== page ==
An Amazon Best Book of the Month, October 2014: Roorbach’s previous book, Life Among Giants, was an Amazon Best of the Month “spotlight” pick and one of my favorites of 2012. In The Remedy for Love, he again creates believably damaged, oddball characters: a buttoned-up, cuckolded small-town stud (Eric), and a bruised, half-starved mystery girl (Danielle). Eric is a lawyer. He does pro bono work. He’s separated from his wife. Danielle is… well, we’re not sure who she is. She looks homeless, but we soon catch glimpses of her “retractable beauty, like a cat’s claws.” Eric feels responsible for her somehow—“a moral tug.” So after buying her groceries, and carrying them to her cabin in the woods, Eric returns to the cabin as a snowstorm begins to shut the roads and blanket the town white. In no time, the two are locked inside as the snow piles higher. Cynical readers may need to make a leap of faith here. (I found myself once asking, “Really?”) Even Danielle seems freaked out by Eric’s irrational helpfulness. 

321 pages, with a 3.5-star rating from 71 reviews

Romance from today's monthly deals.




Here's today's Daily Non-Fiction Deal, available for $2.99!

The Letters of J.R.R. Tolkien, by J.R.R. Tolkien.

This collection will entertain all who appreciate the art of masterful letter writing. The Letters of J.R.R Tolkien sheds much light on Tolkien's creative genius and grand design for the creation of a whole new world: Middle-earth. Featuring a radically expanded index, this volume provides a valuable research tool for all fans wishing to trace the evolution of THE HOBBIT and THE LORD OF THE RINGS.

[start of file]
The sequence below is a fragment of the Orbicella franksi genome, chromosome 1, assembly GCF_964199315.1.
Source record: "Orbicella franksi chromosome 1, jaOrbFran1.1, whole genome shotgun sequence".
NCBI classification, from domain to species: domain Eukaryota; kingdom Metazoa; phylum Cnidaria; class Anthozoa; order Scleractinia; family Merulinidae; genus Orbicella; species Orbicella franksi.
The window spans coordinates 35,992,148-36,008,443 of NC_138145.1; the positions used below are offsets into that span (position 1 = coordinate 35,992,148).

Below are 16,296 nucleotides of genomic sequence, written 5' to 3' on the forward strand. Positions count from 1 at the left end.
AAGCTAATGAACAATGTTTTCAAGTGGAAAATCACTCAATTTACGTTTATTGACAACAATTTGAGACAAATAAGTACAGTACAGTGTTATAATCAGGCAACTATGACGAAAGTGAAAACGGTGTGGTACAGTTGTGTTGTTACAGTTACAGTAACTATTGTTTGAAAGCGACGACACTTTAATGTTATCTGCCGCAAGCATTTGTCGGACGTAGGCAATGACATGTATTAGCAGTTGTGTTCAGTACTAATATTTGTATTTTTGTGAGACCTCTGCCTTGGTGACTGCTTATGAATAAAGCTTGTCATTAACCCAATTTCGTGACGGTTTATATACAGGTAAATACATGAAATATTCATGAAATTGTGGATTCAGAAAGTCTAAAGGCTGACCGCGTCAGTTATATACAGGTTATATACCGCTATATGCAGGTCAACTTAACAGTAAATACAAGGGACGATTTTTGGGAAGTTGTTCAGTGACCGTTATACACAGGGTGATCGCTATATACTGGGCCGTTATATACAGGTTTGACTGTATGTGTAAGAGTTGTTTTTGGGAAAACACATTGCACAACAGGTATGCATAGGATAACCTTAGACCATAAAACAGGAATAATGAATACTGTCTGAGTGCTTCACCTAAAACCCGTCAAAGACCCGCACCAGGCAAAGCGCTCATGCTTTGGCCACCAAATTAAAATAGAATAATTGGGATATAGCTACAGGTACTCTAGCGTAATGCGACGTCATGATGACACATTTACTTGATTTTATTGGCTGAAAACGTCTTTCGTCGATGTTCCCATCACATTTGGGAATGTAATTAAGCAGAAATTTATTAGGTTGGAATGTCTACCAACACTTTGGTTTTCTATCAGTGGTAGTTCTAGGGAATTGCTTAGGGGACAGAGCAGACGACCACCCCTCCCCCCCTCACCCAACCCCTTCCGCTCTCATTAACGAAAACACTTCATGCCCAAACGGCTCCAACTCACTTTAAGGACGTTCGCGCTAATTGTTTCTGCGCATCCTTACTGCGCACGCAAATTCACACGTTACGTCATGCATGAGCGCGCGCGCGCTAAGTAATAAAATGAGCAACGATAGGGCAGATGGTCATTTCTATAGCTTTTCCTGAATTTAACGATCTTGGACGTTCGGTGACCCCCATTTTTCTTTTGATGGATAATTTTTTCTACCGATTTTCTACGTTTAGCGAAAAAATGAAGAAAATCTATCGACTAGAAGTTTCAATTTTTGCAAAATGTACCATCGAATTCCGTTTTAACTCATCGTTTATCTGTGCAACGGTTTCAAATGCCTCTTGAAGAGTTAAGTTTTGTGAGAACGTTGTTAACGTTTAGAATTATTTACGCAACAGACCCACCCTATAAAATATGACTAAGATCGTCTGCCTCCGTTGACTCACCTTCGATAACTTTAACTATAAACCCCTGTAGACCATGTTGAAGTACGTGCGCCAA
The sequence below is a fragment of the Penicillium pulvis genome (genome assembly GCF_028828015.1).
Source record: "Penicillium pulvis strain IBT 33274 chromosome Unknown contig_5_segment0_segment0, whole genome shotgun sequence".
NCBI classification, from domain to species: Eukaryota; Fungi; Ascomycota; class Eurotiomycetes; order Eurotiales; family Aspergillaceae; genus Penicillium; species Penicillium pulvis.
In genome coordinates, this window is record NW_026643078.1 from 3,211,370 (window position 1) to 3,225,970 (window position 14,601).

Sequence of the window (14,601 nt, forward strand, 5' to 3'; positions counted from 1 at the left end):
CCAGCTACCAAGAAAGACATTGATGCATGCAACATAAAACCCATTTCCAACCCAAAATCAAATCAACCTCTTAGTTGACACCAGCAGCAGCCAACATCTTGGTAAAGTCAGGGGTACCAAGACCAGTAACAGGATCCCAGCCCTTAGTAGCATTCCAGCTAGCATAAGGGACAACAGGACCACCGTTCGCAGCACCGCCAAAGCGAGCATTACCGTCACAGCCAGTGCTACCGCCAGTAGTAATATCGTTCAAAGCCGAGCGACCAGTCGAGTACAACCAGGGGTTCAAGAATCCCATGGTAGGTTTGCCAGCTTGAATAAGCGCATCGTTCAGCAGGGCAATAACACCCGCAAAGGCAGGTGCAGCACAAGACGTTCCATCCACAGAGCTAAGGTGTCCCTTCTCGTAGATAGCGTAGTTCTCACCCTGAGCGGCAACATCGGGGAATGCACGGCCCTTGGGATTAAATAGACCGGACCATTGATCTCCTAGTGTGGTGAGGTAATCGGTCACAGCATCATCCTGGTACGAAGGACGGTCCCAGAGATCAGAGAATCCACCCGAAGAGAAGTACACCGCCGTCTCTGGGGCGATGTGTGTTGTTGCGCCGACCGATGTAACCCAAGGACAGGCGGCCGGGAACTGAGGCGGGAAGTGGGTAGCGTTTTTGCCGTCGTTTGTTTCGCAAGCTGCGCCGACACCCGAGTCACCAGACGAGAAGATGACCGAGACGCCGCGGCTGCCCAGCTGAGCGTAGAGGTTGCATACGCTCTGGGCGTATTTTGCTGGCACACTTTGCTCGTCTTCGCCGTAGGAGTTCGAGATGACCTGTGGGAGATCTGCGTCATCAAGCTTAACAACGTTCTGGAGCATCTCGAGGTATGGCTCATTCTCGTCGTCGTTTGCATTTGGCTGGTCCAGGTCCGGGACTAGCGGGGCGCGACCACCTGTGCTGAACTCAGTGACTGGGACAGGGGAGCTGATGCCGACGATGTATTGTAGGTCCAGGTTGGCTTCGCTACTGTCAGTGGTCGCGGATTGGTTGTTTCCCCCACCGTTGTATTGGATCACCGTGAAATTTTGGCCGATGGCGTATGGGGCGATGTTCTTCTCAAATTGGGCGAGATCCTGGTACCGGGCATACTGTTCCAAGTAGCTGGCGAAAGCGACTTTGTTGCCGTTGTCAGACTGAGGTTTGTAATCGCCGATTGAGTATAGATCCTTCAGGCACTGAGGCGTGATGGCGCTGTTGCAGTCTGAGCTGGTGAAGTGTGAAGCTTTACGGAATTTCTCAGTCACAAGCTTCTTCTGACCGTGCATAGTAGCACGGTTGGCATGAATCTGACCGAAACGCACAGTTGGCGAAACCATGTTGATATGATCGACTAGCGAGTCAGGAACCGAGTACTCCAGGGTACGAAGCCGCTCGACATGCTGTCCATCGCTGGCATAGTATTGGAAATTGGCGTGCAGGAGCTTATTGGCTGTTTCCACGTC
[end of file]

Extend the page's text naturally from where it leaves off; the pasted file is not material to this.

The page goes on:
Scholars and fans of the great mythologist will find a rich vein of information in Humphrey Carpenter's The Letters of J.R.R. Tolkien. Tolkien was a prodigious letter writer all his life; the sheer mass of his correspondence would give pause to even the most stalwart archivist (one shudders to think what he would have done with e-mail). But with the able assistance of Tolkien's son Christopher and a healthy dose of determination, Carpenter manages find the cream of the crop--the letters that shed light on Tolkien's thoughts about his academic and literary work, as well as those that show his more private side, revealing a loving husband, a playful friend, and a doting father. The most fascinating letters are, of course, those in which he discusses Middle-Earth, and Carpenter offers plenty of those to choose from. Tolkien discussed the minutia of his legend--sometimes at great length--with friends, publishers, and even fans who wrote to him with questions. These letters offer significant insights into how he went about creating the peoples and languages of Middle-Earth.

I have long ceased to invent (though even patronizing or sneering critics on the side praise my 'inventions'): I wait till I seem to know what really happened. Or till it writes itself. Thus, though I knew for years that Frodo would run into a tree-adventure somewhere far down the Great River, I had no recollection of inventing Ents. I came at last to the point, and wrote the 'Treebeard' chapter without any recollection of any previous thought: just as it is now. And then I saw that, of course, it had not happened to Frodo at all.
This new edition of letters has an extensive index, and Carpenter has included a brief blurb at the beginning of each letter to explain who the correspondent was and what was being discussed. Still, we strongly recommend buying the companion volume, J.R.R. Tolkien: A Biography, in order to better understand the place these correspondents had in Tolkien's life and get a better context for the letters. --Perry M. Atterberry

512 pages, with a 4.7-star rating from 66 reviews

From today's Monthly deals for $3.99 or less[/url]






Here's today's Daily Science Fiction/Fantasy Deal, available for $1.99!

Abraham Lincoln: Vampire Hunter, by Seth Grahame-Smith.